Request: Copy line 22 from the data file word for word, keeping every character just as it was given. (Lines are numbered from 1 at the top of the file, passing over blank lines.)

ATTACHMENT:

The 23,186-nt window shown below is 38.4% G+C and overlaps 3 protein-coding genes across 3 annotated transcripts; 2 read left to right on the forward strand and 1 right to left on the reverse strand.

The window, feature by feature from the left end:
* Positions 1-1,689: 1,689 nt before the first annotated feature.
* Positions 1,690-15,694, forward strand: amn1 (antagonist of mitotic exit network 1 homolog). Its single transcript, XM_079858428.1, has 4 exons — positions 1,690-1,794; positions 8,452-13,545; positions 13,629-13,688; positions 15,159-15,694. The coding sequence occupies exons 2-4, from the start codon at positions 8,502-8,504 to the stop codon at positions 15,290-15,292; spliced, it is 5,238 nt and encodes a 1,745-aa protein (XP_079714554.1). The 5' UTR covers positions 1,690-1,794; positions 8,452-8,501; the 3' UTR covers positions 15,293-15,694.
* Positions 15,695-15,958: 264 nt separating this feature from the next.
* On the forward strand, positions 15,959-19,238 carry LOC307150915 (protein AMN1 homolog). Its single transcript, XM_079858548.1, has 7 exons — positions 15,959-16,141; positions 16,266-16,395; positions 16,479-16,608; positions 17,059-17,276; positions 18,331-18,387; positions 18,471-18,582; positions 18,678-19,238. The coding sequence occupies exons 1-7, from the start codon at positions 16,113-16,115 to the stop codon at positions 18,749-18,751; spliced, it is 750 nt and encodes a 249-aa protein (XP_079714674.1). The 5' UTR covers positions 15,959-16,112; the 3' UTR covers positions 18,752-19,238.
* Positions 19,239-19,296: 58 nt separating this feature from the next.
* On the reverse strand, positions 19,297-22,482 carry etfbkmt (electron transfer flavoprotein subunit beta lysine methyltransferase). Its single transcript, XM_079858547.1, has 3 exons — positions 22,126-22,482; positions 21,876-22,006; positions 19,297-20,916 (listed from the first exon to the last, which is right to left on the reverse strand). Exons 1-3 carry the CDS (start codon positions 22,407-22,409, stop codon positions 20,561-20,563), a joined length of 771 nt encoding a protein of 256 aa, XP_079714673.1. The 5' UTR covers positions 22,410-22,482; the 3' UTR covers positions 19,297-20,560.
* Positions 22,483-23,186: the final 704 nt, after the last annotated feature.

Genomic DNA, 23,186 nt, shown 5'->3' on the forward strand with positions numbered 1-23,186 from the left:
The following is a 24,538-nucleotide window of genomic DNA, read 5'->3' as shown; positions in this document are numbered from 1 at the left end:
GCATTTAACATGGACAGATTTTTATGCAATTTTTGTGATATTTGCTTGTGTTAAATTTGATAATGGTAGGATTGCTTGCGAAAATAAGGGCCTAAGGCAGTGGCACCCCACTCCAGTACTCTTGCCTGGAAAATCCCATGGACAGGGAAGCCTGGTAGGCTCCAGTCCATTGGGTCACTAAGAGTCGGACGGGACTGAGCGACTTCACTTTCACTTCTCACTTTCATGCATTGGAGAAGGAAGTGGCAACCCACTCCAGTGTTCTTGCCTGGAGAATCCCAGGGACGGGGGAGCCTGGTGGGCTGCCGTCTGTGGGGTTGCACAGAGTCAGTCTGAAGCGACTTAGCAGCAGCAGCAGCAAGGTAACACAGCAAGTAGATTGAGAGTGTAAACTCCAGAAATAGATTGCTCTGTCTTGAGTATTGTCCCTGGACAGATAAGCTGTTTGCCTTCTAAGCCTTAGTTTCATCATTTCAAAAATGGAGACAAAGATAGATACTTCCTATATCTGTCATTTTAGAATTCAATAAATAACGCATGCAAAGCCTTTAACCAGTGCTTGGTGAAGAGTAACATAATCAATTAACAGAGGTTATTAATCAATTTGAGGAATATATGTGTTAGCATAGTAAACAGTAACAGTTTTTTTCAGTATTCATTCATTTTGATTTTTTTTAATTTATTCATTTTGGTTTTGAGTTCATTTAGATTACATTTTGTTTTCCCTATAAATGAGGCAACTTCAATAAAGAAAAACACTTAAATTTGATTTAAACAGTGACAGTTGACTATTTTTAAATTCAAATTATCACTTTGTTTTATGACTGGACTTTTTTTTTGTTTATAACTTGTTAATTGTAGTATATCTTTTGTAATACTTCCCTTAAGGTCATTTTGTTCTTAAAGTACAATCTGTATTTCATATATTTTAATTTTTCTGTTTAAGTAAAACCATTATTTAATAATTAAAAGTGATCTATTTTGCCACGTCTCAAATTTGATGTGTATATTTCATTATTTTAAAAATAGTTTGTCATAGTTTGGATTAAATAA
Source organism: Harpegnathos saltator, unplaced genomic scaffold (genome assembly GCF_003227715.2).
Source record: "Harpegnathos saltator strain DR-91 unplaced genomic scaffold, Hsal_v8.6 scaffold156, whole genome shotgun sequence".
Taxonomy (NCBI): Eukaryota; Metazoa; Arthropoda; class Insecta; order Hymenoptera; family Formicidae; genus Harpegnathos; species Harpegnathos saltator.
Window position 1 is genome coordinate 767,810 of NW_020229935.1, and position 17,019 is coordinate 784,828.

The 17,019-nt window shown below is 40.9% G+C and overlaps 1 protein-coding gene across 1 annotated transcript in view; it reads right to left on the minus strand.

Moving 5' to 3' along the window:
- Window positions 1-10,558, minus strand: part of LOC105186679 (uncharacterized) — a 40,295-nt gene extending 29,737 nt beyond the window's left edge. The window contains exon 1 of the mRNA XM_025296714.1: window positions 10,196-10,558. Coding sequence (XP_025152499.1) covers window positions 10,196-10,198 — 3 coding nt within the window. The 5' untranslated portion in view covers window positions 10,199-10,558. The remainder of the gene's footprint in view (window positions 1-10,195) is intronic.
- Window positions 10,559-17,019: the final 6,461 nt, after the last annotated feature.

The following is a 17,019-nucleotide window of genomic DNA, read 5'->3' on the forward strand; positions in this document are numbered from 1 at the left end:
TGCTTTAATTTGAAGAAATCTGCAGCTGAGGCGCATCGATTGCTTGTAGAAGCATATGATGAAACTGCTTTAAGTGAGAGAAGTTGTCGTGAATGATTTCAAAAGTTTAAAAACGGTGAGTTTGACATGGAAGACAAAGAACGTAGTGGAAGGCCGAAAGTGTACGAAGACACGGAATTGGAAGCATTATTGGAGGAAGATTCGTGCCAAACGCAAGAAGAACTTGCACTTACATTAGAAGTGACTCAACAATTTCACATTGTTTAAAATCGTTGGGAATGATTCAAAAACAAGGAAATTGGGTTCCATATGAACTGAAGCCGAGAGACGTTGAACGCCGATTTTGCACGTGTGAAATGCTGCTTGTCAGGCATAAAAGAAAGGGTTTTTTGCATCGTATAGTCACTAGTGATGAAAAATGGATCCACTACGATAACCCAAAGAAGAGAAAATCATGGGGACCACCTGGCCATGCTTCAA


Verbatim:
TGCTTTAATTTGAAGAAATCTGCAGCTGAGGCGCATCGATTGCTTGTAGAAGCATATGATGAAACTGCTTTAAGTGAGAGAAGTTGTCGTGAATGATTTCAAAAGTTTAAAAACGGTGAGTTTGACATGGAAGACAAAGAACGTAGTGGAAGGCCGAAAGTGTACGAAGACACGGAATTGGAAGCATTATTGGAGGAAGATTCGTGCCAAACGCAAGAAGAACTTGCACTTACATTAGAAGTGACTCAACAATTTCACATTGTTTAAAATCGTTGGGAATGATTCAAAAACAAGGAAATTGGGTTCCATATGAACTGAAGCCGAGAGACGTTGAACGCCGATTTTGCACGTGTGAAATGCTGCTTGTCAGGCATAAAAGAAAGGGTTTTTTGCATCGTATAGTCACTAGTGATGAAAAATGGATCCACTACGATAACCCAAAGAAGAGAAAATCATGGGGACCACCTGGCCATGCTTCAA